Church looks to keep up with rising Latino population

In ongoing attempts by the Roman Catholic Church to accommodate and attract its ever-changing flock, parishes around the Archdiocese of Milwaukee are regularly celebrating Mass in Spanish as the Latino population grows throughout the city.

The problem is, there aren’t enough Latino priests.

St. Anthony of Padua is one such parish. Located at 1711 S. 9th St. on the near South Side, the church holds three Masses in Spanish every week. However, none of their priests are Latino, and the church doesn’t have a pastor.

“In general, we’re terribly understaffed,” said the Rev. Michael Barrett, temporary administrator of St. Anthony’s and full-time pastor of Blessed Trinity on the city’s North Side. Barrett detailed the lack of priests in the archdiocese, but more specifically among Latino priests.

“We have about 10 Hispanic priests in the archdiocese. We need about 30,” he said.

Barrett, who has been leading St. Anthony’s since January, said the Hispanic community has a strong dedication and commitment to the faith and Sunday worship.

“Our Spanish Masses are all crowded and enthusiastic,” he said.

He added that is a typical trend throughout South Side parishes.

Every week, St. Anthony’s parishioner Elizabeth Melendez attends a Spanish Mass, which she notes for its sense of community. She estimated that four out of five parishioners there are Hispanic.

“People have come for many years with their families,” she said.

She said she likes the Spanish Mass, and doesn’t mind that the priests are not Latino.

Barrett said the Catholic Church desperately needs to encourage priestly vocations, especially among local Hispanics.

“The archdiocese does not have enough priests to go around, but the process of finding replacements happens slowly, not magically,” Barrett said.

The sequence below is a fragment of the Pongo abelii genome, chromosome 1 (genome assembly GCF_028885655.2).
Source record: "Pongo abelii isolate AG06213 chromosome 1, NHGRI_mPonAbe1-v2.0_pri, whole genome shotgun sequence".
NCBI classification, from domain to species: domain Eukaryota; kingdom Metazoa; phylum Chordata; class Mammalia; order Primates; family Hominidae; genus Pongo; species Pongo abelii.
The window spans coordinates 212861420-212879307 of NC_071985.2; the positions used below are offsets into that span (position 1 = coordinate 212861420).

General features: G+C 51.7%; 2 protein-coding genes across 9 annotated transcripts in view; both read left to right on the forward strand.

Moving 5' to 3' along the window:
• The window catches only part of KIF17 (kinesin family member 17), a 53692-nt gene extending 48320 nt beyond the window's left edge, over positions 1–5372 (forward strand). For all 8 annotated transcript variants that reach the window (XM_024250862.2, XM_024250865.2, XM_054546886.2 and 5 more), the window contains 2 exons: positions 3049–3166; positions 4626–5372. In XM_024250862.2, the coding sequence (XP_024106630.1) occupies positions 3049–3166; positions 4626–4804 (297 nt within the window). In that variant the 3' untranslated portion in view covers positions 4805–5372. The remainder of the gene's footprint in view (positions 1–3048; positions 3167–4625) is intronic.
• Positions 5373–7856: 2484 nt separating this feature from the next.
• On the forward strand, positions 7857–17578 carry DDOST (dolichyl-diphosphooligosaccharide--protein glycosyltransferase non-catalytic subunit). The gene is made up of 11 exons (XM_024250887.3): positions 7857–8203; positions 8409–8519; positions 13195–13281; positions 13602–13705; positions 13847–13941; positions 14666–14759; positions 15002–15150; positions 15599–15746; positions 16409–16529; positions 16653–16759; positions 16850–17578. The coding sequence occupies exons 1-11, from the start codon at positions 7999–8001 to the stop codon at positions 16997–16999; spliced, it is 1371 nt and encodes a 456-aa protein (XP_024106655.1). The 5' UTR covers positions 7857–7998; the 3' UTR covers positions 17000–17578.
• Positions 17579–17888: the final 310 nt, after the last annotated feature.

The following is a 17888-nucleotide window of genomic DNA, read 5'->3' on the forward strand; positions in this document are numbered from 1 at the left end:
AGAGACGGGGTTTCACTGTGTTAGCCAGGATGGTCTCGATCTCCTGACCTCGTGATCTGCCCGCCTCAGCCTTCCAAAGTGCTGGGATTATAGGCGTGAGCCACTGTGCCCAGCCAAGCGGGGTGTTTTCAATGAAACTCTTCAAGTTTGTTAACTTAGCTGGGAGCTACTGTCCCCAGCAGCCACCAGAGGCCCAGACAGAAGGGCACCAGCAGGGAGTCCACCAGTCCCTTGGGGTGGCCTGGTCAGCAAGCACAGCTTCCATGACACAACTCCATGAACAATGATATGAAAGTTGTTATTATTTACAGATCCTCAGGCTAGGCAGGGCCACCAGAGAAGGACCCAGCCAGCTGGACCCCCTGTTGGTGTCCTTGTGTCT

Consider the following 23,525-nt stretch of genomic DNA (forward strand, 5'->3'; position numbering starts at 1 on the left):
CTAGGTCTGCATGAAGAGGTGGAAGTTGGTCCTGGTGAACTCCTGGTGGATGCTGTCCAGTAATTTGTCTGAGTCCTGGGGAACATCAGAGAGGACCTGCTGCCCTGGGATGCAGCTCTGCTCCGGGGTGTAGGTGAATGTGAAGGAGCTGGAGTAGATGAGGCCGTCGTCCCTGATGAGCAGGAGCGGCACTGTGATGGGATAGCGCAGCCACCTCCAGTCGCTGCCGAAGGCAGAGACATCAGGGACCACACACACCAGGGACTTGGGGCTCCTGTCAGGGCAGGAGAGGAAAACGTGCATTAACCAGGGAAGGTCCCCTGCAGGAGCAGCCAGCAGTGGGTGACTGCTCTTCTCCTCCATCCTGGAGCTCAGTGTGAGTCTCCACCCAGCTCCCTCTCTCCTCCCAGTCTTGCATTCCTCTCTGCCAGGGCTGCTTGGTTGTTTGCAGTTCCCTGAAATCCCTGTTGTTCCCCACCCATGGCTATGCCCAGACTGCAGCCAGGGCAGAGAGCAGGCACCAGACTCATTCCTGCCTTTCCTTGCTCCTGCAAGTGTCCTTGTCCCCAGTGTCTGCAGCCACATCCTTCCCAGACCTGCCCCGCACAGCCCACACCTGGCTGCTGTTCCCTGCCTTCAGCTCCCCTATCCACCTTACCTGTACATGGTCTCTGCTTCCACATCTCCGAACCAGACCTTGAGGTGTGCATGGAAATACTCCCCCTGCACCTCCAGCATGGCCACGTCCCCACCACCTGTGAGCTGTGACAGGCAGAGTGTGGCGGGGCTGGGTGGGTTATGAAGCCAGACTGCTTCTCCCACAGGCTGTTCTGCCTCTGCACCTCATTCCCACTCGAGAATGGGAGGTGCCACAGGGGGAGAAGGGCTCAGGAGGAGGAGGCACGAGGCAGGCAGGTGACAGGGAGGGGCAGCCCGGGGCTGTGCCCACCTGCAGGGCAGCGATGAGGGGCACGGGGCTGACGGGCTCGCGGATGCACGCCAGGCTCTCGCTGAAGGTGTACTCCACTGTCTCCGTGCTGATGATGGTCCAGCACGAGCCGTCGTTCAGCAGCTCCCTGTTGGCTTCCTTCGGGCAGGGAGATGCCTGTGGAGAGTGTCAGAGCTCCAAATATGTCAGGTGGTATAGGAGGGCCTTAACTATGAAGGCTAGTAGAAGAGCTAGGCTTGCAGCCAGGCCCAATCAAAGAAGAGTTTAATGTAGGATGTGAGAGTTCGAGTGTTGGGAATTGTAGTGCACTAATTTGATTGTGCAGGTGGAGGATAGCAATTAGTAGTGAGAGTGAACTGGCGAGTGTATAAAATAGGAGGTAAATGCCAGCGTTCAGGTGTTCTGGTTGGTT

The city’s Hispanic population, as reported in the 2000 census, was 12 percent — a figure expected to rise in the 2010 count. In an interview with the Tribune this month, Archbishop Jerome Listecki acknowledged that reality.

“Importantly, they are Catholic. They’re ours,” Listecki said. “We have to provide a welcoming community for them so that they can grow in the faith just like any immigrant community.”

The idea behind holding Mass in Spanish is rooted in this sense of welcoming, Listecki said.

“When you celebrate diversity, you have to celebrate it as you embrace it for it’s own uniqueness,” Listecki said. “You don’t try to change it and say, ‘I want it to be like this.’ What you do is say, ‘This is what makes this culture unique, what makes this culture a wonderful expression of the faith.’”

Deacon Jorge Benavente works in the diocese’s Intercultural Ministry, acting as a liaison to the Hispanic community.

“It is true that the Hispanic community is growing very fast,” Benavente said. “We absolutely need Spanish priests for sacramental work, but the Latino community is blessed with good leaders.”

Benavente said there are about 20 Hispanic deacons such as himself who work within the community.

“I believe that Hispanics will play an important role in the future of the church, as well as the U.S. It is part of our culture to be Catholic and to be loyal to the church,” he said.